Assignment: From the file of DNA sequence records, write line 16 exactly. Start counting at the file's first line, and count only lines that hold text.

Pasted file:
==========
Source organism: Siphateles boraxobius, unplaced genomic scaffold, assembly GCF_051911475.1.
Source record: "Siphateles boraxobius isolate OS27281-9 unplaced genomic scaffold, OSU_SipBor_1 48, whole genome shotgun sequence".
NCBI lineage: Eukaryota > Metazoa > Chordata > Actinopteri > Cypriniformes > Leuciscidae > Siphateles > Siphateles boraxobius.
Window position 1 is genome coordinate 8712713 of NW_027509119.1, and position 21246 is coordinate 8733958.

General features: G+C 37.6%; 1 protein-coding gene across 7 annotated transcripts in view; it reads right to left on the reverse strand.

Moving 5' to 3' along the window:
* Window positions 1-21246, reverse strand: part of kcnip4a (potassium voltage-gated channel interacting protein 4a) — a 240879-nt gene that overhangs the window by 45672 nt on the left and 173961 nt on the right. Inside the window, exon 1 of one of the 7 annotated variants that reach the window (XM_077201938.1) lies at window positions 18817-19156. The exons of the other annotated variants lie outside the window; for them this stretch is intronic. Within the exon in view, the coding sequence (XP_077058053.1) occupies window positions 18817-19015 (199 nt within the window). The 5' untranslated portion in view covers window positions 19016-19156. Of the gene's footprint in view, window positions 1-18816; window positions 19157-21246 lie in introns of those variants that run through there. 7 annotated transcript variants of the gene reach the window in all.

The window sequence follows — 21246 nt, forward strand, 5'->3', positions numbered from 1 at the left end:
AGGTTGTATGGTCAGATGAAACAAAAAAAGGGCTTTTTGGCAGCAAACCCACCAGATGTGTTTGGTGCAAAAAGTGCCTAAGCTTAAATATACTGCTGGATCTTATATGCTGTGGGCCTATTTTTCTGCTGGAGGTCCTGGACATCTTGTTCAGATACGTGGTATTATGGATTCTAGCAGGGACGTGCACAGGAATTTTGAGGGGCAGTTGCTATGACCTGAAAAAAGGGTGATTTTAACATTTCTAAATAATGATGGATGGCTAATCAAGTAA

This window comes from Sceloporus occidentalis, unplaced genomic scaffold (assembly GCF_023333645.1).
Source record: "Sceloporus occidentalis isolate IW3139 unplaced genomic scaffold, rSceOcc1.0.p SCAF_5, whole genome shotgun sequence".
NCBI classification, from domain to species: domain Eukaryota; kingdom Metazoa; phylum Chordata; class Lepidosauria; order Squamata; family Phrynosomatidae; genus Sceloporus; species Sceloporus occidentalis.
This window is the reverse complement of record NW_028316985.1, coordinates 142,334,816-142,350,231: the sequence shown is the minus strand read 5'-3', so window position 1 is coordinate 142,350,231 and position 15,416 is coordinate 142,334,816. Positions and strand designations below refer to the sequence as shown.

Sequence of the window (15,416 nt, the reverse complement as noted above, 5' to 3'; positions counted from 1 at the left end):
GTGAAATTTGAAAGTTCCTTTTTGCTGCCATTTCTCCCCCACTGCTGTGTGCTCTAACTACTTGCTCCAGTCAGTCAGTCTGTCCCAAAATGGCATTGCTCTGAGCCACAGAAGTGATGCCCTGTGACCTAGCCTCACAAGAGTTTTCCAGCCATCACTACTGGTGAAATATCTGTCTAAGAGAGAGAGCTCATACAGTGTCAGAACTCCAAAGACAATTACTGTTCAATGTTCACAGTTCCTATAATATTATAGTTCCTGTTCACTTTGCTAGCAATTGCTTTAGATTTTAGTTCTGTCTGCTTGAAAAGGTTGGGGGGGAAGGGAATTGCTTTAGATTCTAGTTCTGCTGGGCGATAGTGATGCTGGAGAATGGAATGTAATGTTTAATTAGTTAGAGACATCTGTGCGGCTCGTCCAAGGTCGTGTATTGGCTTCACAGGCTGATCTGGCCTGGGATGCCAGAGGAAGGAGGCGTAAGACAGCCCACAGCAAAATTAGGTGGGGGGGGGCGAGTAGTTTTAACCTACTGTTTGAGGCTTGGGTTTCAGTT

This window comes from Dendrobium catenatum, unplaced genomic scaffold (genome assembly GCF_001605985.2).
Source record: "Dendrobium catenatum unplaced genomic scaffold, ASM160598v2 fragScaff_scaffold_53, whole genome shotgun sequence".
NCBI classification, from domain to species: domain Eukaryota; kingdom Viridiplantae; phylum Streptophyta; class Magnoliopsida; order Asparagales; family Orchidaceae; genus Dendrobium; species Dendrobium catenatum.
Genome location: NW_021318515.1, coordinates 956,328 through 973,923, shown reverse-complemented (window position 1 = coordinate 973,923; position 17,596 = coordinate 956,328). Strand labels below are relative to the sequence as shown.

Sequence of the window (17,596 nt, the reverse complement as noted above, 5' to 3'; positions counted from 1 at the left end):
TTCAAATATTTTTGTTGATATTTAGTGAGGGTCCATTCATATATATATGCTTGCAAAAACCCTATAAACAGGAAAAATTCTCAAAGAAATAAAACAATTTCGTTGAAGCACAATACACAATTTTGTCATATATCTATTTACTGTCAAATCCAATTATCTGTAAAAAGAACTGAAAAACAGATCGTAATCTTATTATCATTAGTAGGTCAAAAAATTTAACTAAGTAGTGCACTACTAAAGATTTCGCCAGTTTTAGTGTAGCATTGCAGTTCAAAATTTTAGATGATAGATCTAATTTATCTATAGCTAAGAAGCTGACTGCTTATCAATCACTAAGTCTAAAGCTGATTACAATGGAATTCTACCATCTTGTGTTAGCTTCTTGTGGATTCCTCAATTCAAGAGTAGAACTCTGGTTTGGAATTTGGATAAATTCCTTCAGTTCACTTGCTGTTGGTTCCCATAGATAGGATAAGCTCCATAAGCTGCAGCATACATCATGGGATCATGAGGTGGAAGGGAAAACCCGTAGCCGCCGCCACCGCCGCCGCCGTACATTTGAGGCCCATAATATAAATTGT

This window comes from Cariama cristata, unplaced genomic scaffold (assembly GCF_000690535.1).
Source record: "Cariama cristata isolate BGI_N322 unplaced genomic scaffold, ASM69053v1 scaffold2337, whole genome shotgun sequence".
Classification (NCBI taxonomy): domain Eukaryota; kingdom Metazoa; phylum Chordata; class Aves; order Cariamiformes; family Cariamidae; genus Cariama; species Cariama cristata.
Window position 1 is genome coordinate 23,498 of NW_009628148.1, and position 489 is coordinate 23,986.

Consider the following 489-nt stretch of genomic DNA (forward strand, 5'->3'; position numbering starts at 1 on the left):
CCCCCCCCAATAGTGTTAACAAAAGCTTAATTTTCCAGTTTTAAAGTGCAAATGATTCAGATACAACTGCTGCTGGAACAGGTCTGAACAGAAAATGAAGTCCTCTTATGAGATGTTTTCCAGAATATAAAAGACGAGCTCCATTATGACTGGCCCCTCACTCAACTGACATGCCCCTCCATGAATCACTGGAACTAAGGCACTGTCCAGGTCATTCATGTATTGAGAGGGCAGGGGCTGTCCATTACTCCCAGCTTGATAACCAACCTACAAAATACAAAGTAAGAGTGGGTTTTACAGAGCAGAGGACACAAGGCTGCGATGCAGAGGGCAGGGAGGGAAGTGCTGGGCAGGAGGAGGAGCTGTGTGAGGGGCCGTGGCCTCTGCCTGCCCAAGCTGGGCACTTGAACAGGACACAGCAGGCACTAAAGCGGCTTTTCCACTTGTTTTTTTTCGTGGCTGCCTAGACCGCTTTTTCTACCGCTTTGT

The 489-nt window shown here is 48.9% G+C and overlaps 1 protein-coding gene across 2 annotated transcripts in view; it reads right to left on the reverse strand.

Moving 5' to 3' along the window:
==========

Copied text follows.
This window comes from Dendrobium catenatum, unplaced genomic scaffold (genome assembly GCF_001605985.2).